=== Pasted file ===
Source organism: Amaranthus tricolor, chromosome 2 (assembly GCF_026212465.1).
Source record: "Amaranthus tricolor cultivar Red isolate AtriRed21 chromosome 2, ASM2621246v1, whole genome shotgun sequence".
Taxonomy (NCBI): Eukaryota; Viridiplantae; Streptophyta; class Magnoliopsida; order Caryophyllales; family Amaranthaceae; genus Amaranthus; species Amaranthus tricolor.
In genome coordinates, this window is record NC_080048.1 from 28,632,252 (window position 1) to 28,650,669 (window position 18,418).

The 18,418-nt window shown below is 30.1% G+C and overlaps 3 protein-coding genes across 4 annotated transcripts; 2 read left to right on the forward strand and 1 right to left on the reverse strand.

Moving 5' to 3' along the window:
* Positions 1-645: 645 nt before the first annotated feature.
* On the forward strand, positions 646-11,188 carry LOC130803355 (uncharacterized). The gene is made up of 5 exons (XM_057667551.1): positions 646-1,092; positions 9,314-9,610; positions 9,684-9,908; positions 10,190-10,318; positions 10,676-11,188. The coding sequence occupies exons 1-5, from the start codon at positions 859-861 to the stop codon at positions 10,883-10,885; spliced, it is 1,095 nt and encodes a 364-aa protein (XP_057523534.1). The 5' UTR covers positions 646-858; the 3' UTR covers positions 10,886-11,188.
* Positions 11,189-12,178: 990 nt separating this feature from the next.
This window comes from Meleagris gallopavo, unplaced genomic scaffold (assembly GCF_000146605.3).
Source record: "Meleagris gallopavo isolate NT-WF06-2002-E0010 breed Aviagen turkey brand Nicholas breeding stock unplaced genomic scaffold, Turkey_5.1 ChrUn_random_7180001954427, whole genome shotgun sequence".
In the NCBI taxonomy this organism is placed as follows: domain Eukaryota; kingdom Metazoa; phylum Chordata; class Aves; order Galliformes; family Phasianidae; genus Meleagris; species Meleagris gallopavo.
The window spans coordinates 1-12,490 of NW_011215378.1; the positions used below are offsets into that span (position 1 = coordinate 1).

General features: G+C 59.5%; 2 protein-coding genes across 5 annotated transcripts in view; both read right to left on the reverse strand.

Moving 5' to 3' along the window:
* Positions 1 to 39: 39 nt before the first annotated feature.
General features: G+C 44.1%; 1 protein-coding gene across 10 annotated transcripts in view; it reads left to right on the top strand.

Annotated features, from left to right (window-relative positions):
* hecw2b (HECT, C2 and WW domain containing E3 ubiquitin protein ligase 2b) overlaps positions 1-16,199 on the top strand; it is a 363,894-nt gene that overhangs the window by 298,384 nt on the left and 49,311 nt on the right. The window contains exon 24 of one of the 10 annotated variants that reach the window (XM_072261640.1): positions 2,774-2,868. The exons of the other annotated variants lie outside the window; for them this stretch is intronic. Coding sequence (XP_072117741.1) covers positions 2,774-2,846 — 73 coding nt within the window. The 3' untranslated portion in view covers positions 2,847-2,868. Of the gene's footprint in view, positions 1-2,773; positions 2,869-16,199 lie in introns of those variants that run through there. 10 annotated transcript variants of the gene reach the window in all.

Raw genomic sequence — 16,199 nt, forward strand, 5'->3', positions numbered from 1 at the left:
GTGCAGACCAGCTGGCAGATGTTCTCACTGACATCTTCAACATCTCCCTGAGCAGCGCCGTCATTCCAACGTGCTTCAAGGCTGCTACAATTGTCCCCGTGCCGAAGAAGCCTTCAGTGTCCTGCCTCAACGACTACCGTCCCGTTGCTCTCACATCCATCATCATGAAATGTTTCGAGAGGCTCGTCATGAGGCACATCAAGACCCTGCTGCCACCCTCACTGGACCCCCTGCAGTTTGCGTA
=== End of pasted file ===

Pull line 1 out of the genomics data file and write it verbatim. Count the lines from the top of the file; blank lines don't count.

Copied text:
Source organism: Amaranthus tricolor, chromosome 2 (assembly GCF_026212465.1).